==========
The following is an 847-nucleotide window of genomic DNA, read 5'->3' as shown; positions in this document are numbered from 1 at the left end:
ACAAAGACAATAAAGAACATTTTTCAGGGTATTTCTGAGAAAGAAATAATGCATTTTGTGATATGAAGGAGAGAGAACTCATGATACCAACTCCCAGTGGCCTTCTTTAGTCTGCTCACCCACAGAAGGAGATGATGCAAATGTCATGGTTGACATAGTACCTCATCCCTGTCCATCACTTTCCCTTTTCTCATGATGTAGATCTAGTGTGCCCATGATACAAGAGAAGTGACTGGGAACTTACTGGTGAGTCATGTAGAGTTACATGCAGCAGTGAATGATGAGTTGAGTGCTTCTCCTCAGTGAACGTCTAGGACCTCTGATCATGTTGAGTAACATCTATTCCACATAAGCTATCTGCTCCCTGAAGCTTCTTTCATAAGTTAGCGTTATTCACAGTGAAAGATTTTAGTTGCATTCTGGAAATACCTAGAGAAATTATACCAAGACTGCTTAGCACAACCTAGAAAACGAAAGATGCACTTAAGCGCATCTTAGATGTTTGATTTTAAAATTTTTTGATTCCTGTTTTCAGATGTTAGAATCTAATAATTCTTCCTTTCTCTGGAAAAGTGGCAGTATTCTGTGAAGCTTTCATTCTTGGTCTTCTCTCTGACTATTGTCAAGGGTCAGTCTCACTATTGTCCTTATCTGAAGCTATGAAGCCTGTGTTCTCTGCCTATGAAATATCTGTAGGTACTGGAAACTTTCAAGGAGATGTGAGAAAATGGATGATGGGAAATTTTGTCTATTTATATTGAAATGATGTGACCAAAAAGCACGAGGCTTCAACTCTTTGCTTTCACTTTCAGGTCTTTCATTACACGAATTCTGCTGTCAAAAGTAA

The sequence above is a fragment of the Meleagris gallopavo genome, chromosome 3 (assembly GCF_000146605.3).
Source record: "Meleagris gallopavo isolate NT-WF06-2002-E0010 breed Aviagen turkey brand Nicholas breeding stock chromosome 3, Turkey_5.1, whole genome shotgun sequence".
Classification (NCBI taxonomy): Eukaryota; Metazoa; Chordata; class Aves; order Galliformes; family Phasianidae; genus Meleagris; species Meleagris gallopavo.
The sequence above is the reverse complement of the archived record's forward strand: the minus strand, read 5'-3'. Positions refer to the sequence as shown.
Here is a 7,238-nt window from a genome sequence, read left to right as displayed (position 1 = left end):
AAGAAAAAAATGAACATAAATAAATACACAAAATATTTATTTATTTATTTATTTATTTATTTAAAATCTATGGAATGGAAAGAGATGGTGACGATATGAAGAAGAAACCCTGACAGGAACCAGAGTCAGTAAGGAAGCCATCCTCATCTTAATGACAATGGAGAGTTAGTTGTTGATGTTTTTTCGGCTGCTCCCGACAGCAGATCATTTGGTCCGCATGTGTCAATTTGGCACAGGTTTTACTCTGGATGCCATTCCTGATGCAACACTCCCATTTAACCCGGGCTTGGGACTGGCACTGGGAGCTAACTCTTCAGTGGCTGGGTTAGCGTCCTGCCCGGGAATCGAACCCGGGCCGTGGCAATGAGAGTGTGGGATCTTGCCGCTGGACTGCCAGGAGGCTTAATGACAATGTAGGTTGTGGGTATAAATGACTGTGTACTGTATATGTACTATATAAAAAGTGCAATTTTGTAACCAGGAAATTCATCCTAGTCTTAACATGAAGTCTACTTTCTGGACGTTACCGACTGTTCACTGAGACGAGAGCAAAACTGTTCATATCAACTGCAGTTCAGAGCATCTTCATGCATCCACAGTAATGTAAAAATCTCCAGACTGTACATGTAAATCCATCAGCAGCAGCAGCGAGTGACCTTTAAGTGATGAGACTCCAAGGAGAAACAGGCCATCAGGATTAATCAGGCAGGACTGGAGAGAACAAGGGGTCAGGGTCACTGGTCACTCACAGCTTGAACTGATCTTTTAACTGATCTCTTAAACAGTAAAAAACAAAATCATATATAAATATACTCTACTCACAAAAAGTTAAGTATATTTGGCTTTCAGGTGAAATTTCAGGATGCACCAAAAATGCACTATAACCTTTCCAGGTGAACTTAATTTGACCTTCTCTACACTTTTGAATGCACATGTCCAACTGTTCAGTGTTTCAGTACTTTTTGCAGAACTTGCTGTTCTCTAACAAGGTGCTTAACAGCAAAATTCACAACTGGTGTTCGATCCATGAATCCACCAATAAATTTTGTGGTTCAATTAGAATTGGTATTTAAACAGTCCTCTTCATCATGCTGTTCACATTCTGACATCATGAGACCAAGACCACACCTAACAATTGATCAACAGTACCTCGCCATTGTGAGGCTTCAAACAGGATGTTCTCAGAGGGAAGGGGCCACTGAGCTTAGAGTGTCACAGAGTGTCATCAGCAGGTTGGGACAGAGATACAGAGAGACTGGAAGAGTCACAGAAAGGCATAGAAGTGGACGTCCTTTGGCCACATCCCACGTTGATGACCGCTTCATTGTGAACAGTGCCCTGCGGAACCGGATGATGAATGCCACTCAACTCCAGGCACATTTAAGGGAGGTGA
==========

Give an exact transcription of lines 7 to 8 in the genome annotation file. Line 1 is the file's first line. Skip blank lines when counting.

Here is a 7,238-nt window from a genome sequence, read left to right as displayed (position 1 = left end):
AAGAAAAAAATGAACATAAATAAATACACAAAATATTTATTTATTTATTTATTTATTTATTTAAAATCTATGGAATGGAAAGAGATGGTGACGATATGAAGAAGAAACCCTGACAGGAACCAGAGTCAGTAAGGAAGCCATCCTCATCTTAATGACAATGGAGAGTTAGTTGTTGATGTTTTTTCGGCTGCTCCCGACAGCAGATCATTTGGTCCGCATGTGTCAATTTGGCACAGGTTTTACTCTGGATGCCATTCCTGATGCAACACTCCCATTTAACCCGGGCTTGGGACTGGCACTGGGAGCTAACTCTTCAGTGGCTGGGTTAGCGTCCTGCCCGGGAATCGAACCCGGGCCGTGGCAATGAGAGTGTGGGATCTTGCCGCTGGACTGCCAGGAGGCTTAATGACAATGTAGGTTGTGGGTATAAATGACTGTGTACTGTATATGTACTATATAAAAAGTGCAATTTTGTAACCAGGAAATTCATCCTAGTCTTAACATGAAGTCTACTTTCTGGACGTTACCGACTGTTCACTGAGACGAGAGCAAAACTGTTCATATCAACTGCAGTTCAGAGCATCTTCATGCATCCACAGTAATGTAAAAATCTCCAGACTGTACATGTAAATCCATCAGCAGCAGCAGCGAGTGACCTTTAAGTGATGAGACTCCAAGGAGAAACAGGCCATCAGGATTAATCAGGCAGGACTGGAGAGAACAAGGGGTCAGGGTCACTGGTCACTCACAGCTTGAACTGATCTTTTAACTGATCTCTTAAACAGTAAAAAACAAAATCATATATAAATATACTCTACTCACAAAAAGTTAAGTATATTTGGCTTTCAGGTGAAATTTCAGGATGCACCAAAAATGCACTATAACCTTTCCAGGTGAACTTAATTTGACCTTCTCTACACTTTTGAATGCACATGTCCAACTGTTCAGTGTTTCAGTACTTTTTGCAGAACTTGCTGTTCTCTAACAAGGTGCTTAACAGCAAAATTCACAACTGGTGTTCGATCCATGAATCCACCAATAAATTTTGTGGTTCAATTAGAATTGGTATTTAAACAGTCCTCTTCATCATGCTGTTCACATTCTGACATCATGAGACCAAGACCACACCTAACAATTGATCAACAGTACCTCGCCATTGTGAGGCTTCAAACAGGATGTTCTCAGAGGGAAGGGGCCACTGAGCTTAGAGTGTCACAGAGTGTCATCAGCAGGTTGGGACAGAGATACAGAGAGACTGGAAGAGTCACAGAAAGGCATAGAAGTGGACGTCCTTTGGCCACATCCCACGTTGATGACCGCTTCATTGTGAACAGTGCCCTGCGGAACCGGATGATGAATGCCACTCAACTCCAGGCACATTTAAGGGAGGTGA